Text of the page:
Cannabis Grower’s Case Against Banks Heading To Canadian Human Rights Tribunal

Cannabis Grower’s Case Against Banks Heading To Canadian Human Rights Tribunal

Banks vs. the cannabis industry is an unfortunate yet common battle amid the green rush. America’s federal laws regarding cannabis growers and cannabis operators commonly need to find loopholes in the tax code since financial institutes constantly refuse them service.

Canada shared similar laws before the federal legalization that allowed businesses to sell pre-rolled blunts, among other cannabis products, in fall 2018. Despite having a federal license, Scotiabanks rescinded one grower’s mortgage over cannabis use in 2010. The Canadian Human Rights Commission rejected several attempts to appeal the decision in the past decade.

According to the Western Standard, Val Therese, ON resident Robert McIlvenna’s dispute with Scotiabank is now making its way to The Canadian Human Rights Tribunal. The bank informed the homeowner in 2010 that they do not “allow marijuana in their communities,” adding their concern “about the environmental issues within residences where cannabis was grown.” More bluntly, Scotiabank stated, “growing marijuana at a mortgaged home was prohibited by bank policy.” 

The homeowner did have a federal license to grow cannabis. This weight of this case highlights a more significant issue than the sole licensee’s mortgage in front of the Canadian Human Rights Tribunal. Edward Lustig, an adjudicator with the Tribunal, accused the bank of violating the Canadian Human Rights Act with a ” discriminatory practice” through its treatment of homeowners. He said they displayed “an adverse differential manner in the provision of services customarily available to the general public.”

“The key question in this motion is who, on the facts and pursuant to the law, is a victim of discrimination,” Lustig wrote. 

Scotiabank has, once again, attempted to file for a dismissal, which previously worked in their favor. The Canadian Human Rights Commission rejected McIlvenna’s complaint on two separate occasions. Three other complaints were filed to a federal judge over the years, as well. However, Federal Court Justice Robert Barnes addressed the filing in a court document.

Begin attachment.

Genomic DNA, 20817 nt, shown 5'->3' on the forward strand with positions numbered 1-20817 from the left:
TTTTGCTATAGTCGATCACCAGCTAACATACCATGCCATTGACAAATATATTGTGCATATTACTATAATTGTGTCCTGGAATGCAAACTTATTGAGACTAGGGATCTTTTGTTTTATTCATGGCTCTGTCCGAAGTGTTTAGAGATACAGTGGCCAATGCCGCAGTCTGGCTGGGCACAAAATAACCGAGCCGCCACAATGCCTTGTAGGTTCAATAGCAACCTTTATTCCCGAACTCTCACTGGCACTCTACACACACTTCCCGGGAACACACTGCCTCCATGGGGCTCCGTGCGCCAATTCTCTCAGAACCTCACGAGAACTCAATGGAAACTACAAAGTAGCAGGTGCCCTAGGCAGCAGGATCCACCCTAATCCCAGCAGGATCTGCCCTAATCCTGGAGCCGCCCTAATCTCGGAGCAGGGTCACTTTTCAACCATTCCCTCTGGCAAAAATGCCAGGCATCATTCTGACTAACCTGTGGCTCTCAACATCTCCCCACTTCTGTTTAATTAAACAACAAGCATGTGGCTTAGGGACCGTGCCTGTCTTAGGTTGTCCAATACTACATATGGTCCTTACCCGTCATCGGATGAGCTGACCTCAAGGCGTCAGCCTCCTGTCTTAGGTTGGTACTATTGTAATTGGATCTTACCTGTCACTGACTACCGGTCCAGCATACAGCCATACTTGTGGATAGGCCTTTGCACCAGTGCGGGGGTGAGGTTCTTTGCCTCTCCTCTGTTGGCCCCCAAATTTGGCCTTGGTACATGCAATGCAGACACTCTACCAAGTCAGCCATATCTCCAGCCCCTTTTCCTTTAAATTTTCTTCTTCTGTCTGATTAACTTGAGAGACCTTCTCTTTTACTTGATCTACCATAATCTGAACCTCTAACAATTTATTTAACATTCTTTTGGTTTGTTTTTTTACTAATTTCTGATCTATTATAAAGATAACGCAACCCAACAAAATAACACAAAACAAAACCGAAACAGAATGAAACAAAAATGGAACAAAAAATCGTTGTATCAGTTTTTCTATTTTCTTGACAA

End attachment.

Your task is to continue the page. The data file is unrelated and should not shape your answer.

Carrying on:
“For reasons that have not been expressed, it is apparent the Human Rights Commission does not like this complaint and wants to be rid of it,” Justice Robert Barnes wrote in 2019. “In my view, the Commission has shown itself to be unfit to resolve this matter such that the court must now direct it to act.” 

Scotiabank recalled McIlvenna’s mortgage after discovering that he was growing cannabis plants on the property before cutting him off from further credit. The Tribunal hearing will finally address McIlvenna’s complaint against the financial institution and its practices towards legal cultivators. 

Still, Scotiabank isn’t budging from its stance. While previously describing the home as a “grow op,” they never provided evidence to back the claim. One bank manager explained that they did not agree to finance a property used to grow marijuana unless it was “completely remediated,” emphasizing that it’s “very clear in the policy.” 

“We wouldn’t be able to provide further financing. (There are) no additional funds based on the appraiser saying what it was used for, growing marijuana,” A Scotiabank manager told a commission investigator. 

The tension between banks and cannabis operators in Canada remained stagnant beyond the 2018 legalization. According to the CBC, 50 out of the 52 members of The Association of Canadian Cannabis Retailers in British Colombia still aren’t allowed access to traditional banks. Many of them have relied on credit unions, which doesn’t even account for acquiring loans or credit cards. The national media outlet reported that 52% of cannabis operators across Canada face similar hurdles in the legal market. The banks’ rules are partially due to their international presence in other countries with conservative views of cannabis. Royal Bank of Canada and CIBC stated that they review business relationships and opportunities on a “case-by-case basis.”

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